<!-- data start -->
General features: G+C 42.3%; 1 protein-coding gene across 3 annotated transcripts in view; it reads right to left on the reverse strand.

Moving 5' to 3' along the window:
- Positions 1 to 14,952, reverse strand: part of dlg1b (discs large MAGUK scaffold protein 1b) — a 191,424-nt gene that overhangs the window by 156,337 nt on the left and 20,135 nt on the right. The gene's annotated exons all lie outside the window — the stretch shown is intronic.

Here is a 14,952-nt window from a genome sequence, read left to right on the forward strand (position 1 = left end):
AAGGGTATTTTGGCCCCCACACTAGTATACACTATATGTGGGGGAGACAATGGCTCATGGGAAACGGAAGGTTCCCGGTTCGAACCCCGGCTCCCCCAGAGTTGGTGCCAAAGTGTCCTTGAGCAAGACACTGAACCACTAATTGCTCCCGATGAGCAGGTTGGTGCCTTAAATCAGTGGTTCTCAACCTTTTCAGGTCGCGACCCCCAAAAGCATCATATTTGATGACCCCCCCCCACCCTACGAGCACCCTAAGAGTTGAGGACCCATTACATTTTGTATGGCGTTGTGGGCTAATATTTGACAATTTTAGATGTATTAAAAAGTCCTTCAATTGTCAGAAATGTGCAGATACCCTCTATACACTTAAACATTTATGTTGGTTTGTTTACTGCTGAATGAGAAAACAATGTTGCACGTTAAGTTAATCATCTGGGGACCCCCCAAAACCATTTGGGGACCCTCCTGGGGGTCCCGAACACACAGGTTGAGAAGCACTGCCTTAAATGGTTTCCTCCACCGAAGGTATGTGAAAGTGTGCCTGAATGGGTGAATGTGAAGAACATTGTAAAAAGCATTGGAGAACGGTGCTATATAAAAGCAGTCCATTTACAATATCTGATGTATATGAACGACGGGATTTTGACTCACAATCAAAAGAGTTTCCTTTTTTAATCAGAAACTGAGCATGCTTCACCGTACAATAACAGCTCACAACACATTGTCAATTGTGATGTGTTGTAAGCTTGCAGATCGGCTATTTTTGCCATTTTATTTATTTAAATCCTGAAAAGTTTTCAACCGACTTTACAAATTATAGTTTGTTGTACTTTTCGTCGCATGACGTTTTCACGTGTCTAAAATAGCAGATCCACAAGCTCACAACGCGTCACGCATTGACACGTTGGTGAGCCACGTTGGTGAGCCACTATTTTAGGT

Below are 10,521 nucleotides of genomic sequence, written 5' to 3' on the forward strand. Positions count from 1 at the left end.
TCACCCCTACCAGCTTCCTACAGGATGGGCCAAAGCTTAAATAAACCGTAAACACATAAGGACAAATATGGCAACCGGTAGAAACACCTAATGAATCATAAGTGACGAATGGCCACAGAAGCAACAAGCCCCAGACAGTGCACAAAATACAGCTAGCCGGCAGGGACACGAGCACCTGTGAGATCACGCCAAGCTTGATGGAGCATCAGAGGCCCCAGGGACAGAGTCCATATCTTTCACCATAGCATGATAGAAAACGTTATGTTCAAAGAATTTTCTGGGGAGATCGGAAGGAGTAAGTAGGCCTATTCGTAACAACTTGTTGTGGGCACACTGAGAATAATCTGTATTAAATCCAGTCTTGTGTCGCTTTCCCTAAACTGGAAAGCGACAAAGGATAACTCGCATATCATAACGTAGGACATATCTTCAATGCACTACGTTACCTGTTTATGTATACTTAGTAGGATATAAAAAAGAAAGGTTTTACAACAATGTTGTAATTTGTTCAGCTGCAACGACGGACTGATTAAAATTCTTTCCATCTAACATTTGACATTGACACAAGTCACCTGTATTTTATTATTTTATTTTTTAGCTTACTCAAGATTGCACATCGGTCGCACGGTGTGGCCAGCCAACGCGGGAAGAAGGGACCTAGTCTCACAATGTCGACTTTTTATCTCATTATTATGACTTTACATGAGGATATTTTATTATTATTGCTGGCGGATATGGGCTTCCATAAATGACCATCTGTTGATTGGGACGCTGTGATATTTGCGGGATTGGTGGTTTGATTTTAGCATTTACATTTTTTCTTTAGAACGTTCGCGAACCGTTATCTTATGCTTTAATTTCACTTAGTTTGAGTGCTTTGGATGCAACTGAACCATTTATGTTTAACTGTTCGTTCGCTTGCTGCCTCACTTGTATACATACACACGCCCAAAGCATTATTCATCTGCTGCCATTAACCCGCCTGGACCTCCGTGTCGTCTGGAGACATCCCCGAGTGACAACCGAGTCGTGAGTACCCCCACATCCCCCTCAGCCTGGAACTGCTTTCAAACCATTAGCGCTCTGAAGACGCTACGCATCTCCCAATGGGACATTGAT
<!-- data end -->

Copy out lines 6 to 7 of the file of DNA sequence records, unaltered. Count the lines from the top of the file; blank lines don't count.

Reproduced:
Below are 10,521 nucleotides of genomic sequence, written 5' to 3' on the forward strand. Positions count from 1 at the left end.
TCACCCCTACCAGCTTCCTACAGGATGGGCCAAAGCTTAAATAAACCGTAAACACATAAGGACAAATATGGCAACCGGTAGAAACACCTAATGAATCATAAGTGACGAATGGCCACAGAAGCAACAAGCCCCAGACAGTGCACAAAATACAGCTAGCCGGCAGGGACACGAGCACCTGTGAGATCACGCCAAGCTTGATGGAGCATCAGAGGCCCCAGGGACAGAGTCCATATCTTTCACCATAGCATGATAGAAAACGTTATGTTCAAAGAATTTTCTGGGGAGATCGGAAGGAGTAAGTAGGCCTATTCGTAACAACTTGTTGTGGGCACACTGAGAATAATCTGTATTAAATCCAGTCTTGTGTCGCTTTCCCTAAACTGGAAAGCGACAAAGGATAACTCGCATATCATAACGTAGGACATATCTTCAATGCACTACGTTACCTGTTTATGTATACTTAGTAGGATATAAAAAAGAAAGGTTTTACAACAATGTTGTAATTTGTTCAGCTGCAACGACGGACTGATTAAAATTCTTTCCATCTAACATTTGACATTGACACAAGTCACCTGTATTTTATTATTTTATTTTTTAGCTTACTCAAGATTGCACATCGGTCGCACGGTGTGGCCAGCCAACGCGGGAAGAAGGGACCTAGTCTCACAATGTCGACTTTTTATCTCATTATTATGACTTTACATGAGGATATTTTATTATTATTGCTGGCGGATATGGGCTTCCATAAATGACCATCTGTTGATTGGGACGCTGTGATATTTGCGGGATTGGTGGTTTGATTTTAGCATTTACATTTTTTCTTTAGAACGTTCGCGAACCGTTATCTTATGCTTTAATTTCACTTAGTTTGAGTGCTTTGGATGCAACTGAACCATTTATGTTTAACTGTTCGTTCGCTTGCTGCCTCACTTGTATACATACACACGCCCAAAGCATTATTCATCTGCTGCCATTAACCCGCCTGGACCTCCGTGTCGTCTGGAGACATCCCCGAGTGACAACCGAGTCGTGAGTACCCCCACATCCCCCTCAGCCTGGAACTGCTTTCAAACCATTAGCGCTCTGAAGACGCTACGCATCTCCCAATGGGACATTGAT